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Ghosts of History Live in Rosehill Cemetery
By Karen Kruse
All Text and Photographs on this web page Copyright 2000
Karen L. Kruse. All rights reserved

What do you think of when I say Halloween? Witches? Ghosts? Things that go bump in the night? What about cemeteries? Of course you do, but cemeteries aren't just for the deceased. They can be unexpected sources of interesting afternoons spent learning about history and art.

My favorite cemetery to visit is Chicago's Rosehill Cemetery and Mausoleum at 5800 N. Ravenswood Av. Set on 350 acres of land it's the largest cemetery in Chicago and one of its oldest.

Walking through the front gate, one gets the feeling of history. The entrance looks a lot like Chicago's beloved Water Tower made of the same Joliet limestone, complete with the castlelike appearance. It should, the same architect, William Boyington designed both, with Rosehill's facade being built five years before her famous cousin, and given Chicago landmark status in her own right in 1980.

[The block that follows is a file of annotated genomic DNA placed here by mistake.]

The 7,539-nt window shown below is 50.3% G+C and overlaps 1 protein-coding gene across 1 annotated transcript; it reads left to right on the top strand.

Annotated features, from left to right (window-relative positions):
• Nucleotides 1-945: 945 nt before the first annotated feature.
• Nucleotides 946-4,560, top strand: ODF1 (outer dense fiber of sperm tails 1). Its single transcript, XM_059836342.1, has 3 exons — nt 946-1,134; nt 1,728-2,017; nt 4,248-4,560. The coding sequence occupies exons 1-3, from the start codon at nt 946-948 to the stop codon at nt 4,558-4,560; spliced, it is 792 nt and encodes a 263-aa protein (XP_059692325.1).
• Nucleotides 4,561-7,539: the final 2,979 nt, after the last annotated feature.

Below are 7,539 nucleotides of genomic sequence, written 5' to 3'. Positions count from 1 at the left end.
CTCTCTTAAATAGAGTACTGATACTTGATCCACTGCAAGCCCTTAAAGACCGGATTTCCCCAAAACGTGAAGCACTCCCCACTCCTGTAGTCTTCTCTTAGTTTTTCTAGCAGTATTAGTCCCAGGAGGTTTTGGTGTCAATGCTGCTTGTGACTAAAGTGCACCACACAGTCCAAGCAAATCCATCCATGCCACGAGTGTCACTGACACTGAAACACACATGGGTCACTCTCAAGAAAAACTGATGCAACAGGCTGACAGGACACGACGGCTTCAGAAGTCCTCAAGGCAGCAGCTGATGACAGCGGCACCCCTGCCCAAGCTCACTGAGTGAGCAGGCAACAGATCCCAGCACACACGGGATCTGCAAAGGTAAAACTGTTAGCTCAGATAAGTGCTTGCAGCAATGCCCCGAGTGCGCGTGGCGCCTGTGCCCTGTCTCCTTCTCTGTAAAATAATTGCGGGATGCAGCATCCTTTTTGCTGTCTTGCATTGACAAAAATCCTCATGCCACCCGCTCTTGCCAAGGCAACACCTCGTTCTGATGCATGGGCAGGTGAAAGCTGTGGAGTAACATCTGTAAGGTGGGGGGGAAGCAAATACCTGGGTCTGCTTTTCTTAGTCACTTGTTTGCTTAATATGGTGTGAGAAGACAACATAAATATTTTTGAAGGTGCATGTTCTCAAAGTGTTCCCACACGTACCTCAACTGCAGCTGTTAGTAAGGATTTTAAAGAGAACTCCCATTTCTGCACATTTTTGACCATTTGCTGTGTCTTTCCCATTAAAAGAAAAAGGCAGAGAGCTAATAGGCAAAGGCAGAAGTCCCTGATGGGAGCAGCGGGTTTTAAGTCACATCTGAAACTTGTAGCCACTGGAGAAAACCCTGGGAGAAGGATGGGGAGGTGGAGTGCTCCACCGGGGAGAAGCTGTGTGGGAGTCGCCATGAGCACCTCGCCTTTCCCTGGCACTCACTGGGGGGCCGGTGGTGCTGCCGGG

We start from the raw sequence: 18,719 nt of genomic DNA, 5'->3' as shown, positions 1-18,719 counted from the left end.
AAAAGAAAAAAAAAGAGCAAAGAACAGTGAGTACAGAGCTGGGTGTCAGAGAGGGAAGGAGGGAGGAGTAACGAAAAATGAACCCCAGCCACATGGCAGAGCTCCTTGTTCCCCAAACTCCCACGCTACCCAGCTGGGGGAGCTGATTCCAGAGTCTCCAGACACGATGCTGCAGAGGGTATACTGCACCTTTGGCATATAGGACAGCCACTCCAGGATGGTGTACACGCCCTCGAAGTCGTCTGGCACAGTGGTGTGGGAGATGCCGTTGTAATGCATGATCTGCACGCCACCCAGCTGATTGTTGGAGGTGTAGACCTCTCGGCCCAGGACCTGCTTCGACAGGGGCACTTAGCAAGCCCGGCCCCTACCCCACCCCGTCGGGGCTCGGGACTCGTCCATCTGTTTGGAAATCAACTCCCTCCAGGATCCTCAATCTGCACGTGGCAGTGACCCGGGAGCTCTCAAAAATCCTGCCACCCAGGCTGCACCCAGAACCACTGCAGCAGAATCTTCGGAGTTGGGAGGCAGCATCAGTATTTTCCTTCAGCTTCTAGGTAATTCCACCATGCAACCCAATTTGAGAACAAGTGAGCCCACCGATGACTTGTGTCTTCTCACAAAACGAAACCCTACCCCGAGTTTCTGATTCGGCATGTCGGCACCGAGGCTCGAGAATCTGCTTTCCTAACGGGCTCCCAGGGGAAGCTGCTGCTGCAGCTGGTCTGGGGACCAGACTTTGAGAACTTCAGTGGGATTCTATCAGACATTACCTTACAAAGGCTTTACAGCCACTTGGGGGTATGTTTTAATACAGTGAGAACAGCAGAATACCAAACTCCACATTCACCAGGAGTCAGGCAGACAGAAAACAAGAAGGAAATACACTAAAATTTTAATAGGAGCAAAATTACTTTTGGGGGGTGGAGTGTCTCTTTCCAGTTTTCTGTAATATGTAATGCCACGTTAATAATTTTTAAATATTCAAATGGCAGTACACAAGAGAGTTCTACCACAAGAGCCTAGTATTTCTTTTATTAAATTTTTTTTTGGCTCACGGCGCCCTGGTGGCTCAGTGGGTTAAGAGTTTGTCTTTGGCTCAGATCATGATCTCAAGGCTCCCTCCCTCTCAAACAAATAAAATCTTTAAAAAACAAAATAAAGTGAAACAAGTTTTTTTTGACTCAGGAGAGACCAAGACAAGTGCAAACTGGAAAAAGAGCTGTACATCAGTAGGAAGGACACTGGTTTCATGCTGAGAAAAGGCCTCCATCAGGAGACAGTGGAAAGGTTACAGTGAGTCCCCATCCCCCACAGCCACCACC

Rosehill's entrance looks a lot like her famous Chicago cousin, the Water Tower, but built five years earlier in 1864, in an architectural style referred to as "castellated Gothic".


W. W. Boyington (1818-1898), the architect of Rosehill's entrance is appropriately buried just inside his famous front gate.

Established in 1859, Rosehill plays host to a number of famous dead including eighteen past Chicago mayors (the most of any cemetery), a vice-president of the United States, Charles Dawes, who also won a Nobel Peace Prize in 1925, Hinckley and Schmitt (they are buried side by side, but in reverse order of their famous company logo), Oscar Mayer, and many more.


Charles Gates Dawes (1865-1951), the 13th Vice President of the United States (1925-1929) is interred in this stately mausoleum overlooking Rosehill's central lake.


Charismatic former Chicago Mayor, stately 6' 6" "Long John" Wentworth (1815-1888), wanted the tallest monument in Rosehill. He got it with this 72-foot obelisk, at a cost of $38,000, erected prior to his death.

Charles Hull is also buried here, under a magnificent statue of himself. He gave his house to Jane Addams to help immigrants (Hull House is also a landmark). Supposedly, a child was born there with horns and a tail. Naturally, it became the talk of the neighborhood and eventually became the inspiration for the book and film "Rosemary's Baby."